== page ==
Carnegie Mellon University
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Version 5 2021-03-02, 18:40
Version 4 2019-01-09, 15:51
posted on 2021-03-02, 18:40 authored by Nadine ChangNadine Chang, John PylesJohn Pyles, Austin MarcusAustin Marcus, Abhinav GuptaAbhinav Gupta, Michael TarrMichael Tarr, Elissa AminoffElissa Aminoff, Jacob PrinceJacob Prince
Brain, Object, Landscape Dataset

Vision science - particularly machine vision - is being revolutionized by large-scale datasets. State-of-the-art artificial vision models critically depend on large-scale datasets to achieve high performance. In contrast, although large-scale learning models (e.g., AlexNet) have been applied to human neuroimaging data, the stimuli for such neuroimaging experiments include significantly fewer images. The small size of these stimulus sets also translates to limited image diversity. Here we dramatically increase the stimulus set size deployed in an fMRI study of visual scene processing. We scanned four participants in a slow-evented related design that incorporated 4,916 unique scenes. Data was collected over 16 sessions, 15 of which were task-related sessions, plus an additional session for acquiring high resolution anatomical scans. In 8 of the 15 task-related sessions, a functional localizer was run in order to independently define scene-selective cortex. In each scanning session, participants filled out a questionnaire (Daily Intake) about their daily routine, including: current status regarding food and beverage intake, sleep, exercise, ibuprofen, and comfort in the scanner. During BOLD scanning, physiological data (heart rate and respiration) was also acquired.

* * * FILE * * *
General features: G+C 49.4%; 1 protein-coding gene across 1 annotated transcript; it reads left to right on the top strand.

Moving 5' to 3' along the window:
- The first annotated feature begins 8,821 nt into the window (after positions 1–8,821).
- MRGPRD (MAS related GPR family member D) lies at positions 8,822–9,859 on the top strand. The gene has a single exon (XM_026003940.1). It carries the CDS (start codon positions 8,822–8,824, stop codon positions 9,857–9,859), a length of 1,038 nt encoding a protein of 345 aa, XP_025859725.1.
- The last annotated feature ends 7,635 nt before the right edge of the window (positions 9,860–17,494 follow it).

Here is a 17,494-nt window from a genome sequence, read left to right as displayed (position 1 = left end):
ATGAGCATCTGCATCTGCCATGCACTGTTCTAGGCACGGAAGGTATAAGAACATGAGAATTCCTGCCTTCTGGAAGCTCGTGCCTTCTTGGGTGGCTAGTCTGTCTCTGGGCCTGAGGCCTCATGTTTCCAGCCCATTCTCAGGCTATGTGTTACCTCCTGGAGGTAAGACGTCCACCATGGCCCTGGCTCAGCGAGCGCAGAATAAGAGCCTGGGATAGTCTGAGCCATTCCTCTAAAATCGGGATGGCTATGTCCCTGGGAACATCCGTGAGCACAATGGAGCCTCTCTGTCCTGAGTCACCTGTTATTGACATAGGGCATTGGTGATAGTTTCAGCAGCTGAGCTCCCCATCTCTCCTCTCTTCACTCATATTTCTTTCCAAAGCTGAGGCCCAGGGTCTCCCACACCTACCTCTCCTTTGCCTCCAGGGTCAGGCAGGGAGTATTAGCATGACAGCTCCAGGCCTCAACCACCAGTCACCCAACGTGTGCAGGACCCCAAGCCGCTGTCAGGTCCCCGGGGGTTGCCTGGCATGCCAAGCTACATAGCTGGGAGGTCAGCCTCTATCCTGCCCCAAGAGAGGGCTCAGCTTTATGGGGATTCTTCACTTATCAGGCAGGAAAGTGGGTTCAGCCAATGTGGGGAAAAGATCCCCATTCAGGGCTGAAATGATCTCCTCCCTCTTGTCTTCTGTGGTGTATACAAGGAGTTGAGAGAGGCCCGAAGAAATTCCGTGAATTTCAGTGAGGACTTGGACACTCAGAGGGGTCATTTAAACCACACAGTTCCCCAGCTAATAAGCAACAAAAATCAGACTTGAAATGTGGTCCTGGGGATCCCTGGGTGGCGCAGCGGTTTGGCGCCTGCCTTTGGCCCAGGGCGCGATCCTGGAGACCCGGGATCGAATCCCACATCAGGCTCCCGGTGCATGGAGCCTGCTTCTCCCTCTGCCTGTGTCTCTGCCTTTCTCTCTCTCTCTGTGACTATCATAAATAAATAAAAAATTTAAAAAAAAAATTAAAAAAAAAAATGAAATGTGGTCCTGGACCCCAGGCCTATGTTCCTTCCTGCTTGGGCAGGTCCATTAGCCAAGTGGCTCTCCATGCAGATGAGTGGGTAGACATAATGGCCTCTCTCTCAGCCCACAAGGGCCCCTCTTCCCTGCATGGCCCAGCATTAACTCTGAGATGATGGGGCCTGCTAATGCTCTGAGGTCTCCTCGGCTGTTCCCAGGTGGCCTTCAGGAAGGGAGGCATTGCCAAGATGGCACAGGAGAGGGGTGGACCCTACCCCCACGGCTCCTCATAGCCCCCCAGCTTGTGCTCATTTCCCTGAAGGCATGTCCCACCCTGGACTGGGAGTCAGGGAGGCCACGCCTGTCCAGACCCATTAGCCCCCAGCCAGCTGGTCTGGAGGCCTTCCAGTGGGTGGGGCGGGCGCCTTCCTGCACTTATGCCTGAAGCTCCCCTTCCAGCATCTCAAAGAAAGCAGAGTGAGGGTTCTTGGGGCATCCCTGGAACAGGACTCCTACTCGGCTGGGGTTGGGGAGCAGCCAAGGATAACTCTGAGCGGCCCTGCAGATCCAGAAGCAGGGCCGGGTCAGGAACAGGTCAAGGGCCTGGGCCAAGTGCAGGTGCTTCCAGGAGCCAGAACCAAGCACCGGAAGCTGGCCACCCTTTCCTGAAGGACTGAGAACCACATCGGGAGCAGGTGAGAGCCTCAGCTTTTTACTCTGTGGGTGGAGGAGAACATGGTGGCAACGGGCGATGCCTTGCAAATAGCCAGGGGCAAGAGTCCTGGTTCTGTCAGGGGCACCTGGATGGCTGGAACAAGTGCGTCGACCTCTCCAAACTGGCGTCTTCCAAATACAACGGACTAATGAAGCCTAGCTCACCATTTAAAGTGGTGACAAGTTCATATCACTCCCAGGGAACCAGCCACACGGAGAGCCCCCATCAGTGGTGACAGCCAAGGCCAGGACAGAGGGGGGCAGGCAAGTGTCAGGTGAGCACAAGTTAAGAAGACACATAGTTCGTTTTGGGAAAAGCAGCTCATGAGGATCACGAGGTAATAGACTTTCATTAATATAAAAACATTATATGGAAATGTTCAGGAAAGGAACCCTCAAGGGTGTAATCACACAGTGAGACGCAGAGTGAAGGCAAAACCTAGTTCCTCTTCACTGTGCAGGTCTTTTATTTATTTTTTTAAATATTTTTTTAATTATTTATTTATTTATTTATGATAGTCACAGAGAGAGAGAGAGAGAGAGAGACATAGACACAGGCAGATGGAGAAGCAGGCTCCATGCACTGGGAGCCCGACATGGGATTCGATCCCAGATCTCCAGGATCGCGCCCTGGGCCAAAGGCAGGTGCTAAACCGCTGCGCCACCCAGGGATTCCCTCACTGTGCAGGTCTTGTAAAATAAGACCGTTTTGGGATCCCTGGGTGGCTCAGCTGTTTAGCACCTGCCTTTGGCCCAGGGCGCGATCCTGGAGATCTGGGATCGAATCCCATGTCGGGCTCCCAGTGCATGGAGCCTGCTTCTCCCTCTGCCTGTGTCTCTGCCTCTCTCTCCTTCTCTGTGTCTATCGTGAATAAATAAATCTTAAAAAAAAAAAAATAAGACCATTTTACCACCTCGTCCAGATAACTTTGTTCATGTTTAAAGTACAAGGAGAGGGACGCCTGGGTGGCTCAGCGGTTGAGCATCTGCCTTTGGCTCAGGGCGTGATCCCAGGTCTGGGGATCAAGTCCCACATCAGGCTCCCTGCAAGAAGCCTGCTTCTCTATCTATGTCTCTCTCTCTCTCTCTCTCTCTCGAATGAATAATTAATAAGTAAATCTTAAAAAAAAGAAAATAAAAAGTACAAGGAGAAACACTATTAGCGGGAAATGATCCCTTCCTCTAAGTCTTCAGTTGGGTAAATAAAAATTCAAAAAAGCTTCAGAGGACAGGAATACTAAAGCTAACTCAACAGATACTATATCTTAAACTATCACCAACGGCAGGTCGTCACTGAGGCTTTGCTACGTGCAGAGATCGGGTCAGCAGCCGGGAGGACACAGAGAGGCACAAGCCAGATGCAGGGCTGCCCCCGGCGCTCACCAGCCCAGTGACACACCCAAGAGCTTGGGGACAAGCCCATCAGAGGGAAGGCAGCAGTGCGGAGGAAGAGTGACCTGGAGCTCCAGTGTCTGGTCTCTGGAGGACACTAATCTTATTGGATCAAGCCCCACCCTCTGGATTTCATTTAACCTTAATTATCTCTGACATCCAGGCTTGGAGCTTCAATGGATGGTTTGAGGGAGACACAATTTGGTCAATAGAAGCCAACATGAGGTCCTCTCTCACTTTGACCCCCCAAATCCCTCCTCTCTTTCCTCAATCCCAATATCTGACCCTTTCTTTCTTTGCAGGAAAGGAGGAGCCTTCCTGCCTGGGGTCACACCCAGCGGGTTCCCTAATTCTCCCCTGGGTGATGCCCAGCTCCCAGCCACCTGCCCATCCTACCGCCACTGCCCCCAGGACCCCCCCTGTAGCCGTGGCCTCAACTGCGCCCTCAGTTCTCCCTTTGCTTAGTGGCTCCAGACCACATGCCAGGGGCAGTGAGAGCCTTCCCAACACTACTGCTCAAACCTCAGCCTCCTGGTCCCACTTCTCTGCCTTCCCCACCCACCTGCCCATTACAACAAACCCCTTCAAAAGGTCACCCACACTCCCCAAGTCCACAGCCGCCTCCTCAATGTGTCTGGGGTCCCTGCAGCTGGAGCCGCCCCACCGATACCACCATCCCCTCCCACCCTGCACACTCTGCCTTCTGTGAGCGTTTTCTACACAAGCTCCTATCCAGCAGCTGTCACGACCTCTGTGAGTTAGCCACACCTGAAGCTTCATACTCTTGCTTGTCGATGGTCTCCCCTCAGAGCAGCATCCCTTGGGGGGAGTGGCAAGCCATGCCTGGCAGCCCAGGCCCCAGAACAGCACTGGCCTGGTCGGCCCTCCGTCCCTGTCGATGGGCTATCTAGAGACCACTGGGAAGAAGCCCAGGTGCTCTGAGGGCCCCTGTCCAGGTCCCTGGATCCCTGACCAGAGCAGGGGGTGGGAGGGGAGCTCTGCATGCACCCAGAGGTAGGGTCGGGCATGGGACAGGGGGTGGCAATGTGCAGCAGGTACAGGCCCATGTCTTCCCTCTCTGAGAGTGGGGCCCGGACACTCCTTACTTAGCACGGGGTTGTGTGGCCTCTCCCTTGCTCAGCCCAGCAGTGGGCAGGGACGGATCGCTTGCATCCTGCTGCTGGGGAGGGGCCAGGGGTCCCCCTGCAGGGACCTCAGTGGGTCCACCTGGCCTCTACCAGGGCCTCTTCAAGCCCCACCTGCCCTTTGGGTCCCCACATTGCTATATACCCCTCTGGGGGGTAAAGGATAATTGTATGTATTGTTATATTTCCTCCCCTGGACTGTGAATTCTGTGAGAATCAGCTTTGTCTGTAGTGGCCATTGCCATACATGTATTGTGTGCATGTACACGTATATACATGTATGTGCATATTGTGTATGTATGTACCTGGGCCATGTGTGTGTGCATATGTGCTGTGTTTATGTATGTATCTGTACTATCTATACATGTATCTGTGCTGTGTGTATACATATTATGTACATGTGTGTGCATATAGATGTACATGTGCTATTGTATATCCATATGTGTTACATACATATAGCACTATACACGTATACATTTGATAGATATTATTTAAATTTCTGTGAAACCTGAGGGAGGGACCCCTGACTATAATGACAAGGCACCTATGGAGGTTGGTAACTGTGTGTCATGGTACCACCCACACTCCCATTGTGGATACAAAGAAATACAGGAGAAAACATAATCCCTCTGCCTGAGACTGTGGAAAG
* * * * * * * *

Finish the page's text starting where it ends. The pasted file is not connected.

The experiment including 4,803 images presented on a single trial throughout the experiment, and 112 images repeated four times, and one image repeated three times, throughout the experiment, yielding a total of 5,254 stimuli trials. The stimuli were drawn from three datasets: 1) 1000 images from Scene Images (250 scene categories, based on SUN categories, with four exemplars each); 2) 2000 images from the COCO dataset; and 3) 1916 images from the ImageNet dataset. In the experiment, images were presented for 1 second, with 9 seconds of fixation between trials. Participants were asked to judge whether they liked, disliked, or were neutral about the image.

In sum, our dataset is unique in three ways: it is 1) significantly larger than existing slow-event neural datasets by an order of magnitude, 2) extremely diverse in stimuli, 3) considerably overlapping with existing computer vision datasets. Our large-scale dataset enables novel neural network training and novel exploration of benchmark computer vision datasets through neuroscience. Finally, the scale advantage of our dataset and the use of a slow event-related design enables, for the first time, joint computer vision and fMRI analyses that span a significant and diverse region of image space using high-performing models.

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Corresponding paper published in Scientific Data:
Chang N., Pyles, J., Marcus, A., Gupta, A., Tarr, M., Aminoff, E. (2019). BOLD5000, a public fMRI dataset while viewing 5000 visual images. Scientific Data, 6:49

arXiv preprint:

v2: Added (9/7/18)
v3: Added (9/11/18)
v4: Added Austin Marcus as author and image stimuli files moved to a different location (see

For related materials see the BOLD5000 Collection at


NSF Award BCS-1439237; ONR MURI N000141612007; NSF Award BSC-1640681